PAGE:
Positive Results Reported for Evolocumab in Statin-Intolerant Patients With High Cholesterol
Phase III study meets co-primary endpoints of LDL cholesterol reduction (January 23)
The phase III GAUSS-2 (Goal Achievement After Utilizing an Anti-PCSK9 Antibody in Statin-Intolerant Subjects-2) trial evaluating evolocumab (Amgen) in patients with high cholesterol who cannot tolerate statins has met its co-primary endpoints: the percent reduction from baseline in low-density lipoprotein cholesterol (LDL-C) at week 12 and the mean percent reduction from baseline in LDL-C at weeks 10 and 12.
The mean percent reductions in LDL-C, or “bad” cholesterol, compared with ezetimibe were consistent with results observed in the phase II GAUSS study.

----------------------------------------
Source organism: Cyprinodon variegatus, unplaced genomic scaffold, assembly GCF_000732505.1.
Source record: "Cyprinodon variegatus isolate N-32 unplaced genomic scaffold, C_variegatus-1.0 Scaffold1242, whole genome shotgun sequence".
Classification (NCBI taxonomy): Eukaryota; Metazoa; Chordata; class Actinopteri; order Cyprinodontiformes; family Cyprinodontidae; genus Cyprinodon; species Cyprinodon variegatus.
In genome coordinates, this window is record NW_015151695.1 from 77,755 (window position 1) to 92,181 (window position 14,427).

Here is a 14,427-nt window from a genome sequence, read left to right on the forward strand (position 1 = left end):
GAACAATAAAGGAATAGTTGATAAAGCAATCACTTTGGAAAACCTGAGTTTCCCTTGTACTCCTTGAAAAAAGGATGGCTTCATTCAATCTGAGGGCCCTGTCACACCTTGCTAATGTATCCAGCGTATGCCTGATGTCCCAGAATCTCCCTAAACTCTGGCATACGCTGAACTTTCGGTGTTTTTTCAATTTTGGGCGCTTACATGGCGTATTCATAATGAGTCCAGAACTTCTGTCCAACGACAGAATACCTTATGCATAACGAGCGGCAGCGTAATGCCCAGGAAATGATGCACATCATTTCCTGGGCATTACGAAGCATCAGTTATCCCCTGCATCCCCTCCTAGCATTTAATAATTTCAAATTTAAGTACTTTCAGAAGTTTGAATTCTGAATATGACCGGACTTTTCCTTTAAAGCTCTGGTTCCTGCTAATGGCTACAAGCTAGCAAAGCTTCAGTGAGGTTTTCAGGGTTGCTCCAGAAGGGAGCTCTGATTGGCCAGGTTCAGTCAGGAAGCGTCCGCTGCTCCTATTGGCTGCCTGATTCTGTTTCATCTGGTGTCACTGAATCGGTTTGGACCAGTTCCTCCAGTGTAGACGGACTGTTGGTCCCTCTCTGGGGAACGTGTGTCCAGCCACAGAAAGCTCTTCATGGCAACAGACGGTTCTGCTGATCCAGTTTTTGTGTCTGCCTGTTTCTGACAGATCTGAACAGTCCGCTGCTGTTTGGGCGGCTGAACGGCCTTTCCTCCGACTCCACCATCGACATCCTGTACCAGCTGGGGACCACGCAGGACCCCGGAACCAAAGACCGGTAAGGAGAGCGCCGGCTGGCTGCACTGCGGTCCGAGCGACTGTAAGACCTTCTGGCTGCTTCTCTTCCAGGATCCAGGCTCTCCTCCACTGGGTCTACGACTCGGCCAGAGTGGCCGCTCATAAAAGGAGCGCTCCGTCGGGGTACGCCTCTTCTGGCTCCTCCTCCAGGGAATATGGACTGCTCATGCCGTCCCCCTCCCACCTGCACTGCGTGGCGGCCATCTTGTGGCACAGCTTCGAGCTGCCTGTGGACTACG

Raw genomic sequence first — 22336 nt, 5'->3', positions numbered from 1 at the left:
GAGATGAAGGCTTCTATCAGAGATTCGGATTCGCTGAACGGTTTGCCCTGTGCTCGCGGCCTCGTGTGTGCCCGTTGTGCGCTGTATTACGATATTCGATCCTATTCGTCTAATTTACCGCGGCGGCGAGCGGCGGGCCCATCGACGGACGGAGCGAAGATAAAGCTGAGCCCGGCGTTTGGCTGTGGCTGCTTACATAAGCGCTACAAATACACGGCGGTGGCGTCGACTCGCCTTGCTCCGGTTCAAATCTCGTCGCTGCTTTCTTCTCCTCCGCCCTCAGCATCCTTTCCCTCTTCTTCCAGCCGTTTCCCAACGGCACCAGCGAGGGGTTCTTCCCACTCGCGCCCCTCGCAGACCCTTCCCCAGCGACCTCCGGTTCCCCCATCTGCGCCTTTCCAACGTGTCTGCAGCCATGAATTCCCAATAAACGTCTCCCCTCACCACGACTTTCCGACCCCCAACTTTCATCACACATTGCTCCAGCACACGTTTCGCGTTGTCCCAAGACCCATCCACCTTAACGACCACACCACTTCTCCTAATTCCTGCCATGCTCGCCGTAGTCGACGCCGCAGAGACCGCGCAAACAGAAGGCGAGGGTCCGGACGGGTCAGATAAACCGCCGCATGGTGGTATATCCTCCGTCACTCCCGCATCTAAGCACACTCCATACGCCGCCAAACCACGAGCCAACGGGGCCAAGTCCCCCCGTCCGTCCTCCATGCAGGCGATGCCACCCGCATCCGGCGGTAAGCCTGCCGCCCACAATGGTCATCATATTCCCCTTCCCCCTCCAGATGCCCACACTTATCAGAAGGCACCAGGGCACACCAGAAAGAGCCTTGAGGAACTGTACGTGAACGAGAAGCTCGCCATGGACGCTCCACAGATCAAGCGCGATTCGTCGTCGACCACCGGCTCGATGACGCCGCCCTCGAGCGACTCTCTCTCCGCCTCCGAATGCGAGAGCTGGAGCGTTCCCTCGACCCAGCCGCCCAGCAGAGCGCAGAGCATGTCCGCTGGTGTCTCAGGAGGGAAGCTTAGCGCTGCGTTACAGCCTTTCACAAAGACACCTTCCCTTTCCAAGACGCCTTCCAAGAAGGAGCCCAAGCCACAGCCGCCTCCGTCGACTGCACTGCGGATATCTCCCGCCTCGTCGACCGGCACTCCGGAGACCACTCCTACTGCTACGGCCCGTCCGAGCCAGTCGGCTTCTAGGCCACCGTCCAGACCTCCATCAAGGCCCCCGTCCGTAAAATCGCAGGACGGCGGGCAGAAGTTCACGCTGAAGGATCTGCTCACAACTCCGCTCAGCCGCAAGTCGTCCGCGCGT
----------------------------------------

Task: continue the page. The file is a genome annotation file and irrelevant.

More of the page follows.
Evolocumab is an investigational fully human monoclonal antibody that inhibits proprotein convertase subtilisin/kexin type 9 (PCSK9), a protein that reduces the liver’s ability to remove LDL-C from the blood.
The GAUSS-2 trial evaluated the safety, tolerability, and efficacy of evolocumab in 307 patients with high cholesterol who could not tolerate effective doses of at least two different statins because of muscle-related adverse effects. The patients were randomly assigned to one of four treatment groups: subcutaneous (SC) evolocumab 140 mg every 2 weeks and oral placebo daily; SC evolocumab 420 mg monthly and oral placebo daily; SC placebo every 2 weeks and oral ezetimibe 10 mg daily; or SC placebo monthly and oral ezetimibe 10 mg daily.
Safety was generally balanced across treatment groups. The most common adverse events were headache (7.8% evolocumab vs. 8.8% ezetimibe), myalgia (7.8% vs. 17.6%), pain in an extremity (6.8% vs. 1.0%), and muscle spasms (6.3% vs. 3.9%).
Source: Amgen; January 23, 2014.